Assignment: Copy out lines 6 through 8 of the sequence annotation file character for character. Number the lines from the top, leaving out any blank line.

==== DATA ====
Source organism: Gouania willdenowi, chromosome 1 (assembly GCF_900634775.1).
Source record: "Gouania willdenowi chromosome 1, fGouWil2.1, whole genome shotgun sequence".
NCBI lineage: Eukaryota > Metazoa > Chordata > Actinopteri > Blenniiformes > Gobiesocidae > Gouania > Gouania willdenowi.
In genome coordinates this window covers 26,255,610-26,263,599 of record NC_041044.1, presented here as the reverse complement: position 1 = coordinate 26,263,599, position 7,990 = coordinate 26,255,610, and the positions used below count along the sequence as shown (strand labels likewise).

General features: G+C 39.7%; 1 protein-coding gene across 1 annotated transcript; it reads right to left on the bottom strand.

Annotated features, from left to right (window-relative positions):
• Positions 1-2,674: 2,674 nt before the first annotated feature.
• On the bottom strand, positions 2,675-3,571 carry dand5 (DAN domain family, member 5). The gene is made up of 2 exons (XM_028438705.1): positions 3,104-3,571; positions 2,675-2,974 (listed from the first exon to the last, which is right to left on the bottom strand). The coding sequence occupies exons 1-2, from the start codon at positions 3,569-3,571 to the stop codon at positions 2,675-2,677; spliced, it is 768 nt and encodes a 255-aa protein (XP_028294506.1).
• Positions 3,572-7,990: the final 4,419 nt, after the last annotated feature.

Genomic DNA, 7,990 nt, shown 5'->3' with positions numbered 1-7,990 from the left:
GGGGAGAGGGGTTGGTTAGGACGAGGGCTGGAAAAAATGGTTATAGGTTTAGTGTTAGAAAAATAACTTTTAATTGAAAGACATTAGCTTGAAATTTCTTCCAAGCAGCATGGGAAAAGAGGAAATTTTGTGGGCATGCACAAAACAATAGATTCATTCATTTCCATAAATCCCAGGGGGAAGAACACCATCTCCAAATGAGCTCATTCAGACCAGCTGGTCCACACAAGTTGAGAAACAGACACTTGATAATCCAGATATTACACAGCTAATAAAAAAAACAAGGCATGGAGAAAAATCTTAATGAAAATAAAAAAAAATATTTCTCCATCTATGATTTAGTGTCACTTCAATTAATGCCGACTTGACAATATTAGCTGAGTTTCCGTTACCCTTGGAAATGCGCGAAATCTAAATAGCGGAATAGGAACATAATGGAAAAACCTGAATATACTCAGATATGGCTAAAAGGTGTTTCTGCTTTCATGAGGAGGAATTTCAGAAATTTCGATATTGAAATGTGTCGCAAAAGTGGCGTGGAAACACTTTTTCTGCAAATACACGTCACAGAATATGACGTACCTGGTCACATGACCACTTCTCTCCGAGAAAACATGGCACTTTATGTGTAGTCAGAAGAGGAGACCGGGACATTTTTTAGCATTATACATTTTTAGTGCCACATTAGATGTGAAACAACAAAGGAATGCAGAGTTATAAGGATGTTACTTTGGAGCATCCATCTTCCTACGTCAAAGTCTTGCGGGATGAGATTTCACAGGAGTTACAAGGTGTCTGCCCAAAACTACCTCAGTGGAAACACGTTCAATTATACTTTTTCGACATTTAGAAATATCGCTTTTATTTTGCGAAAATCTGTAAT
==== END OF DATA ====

Annotated features, from left to right (window-relative positions):
• Positions 1-2,674: 2,674 nt before the first annotated feature.
• On the bottom strand, positions 2,675-3,571 carry dand5 (DAN domain family, member 5). The gene is made up of 2 exons (XM_028438705.1): positions 3,104-3,571; positions 2,675-2,974 (listed from the first exon to the last, which is right to left on the bottom strand). The coding sequence occupies exons 1-2, from the start codon at positions 3,569-3,571 to the stop codon at positions 2,675-2,677; spliced, it is 768 nt and encodes a 255-aa protein (XP_028294506.1).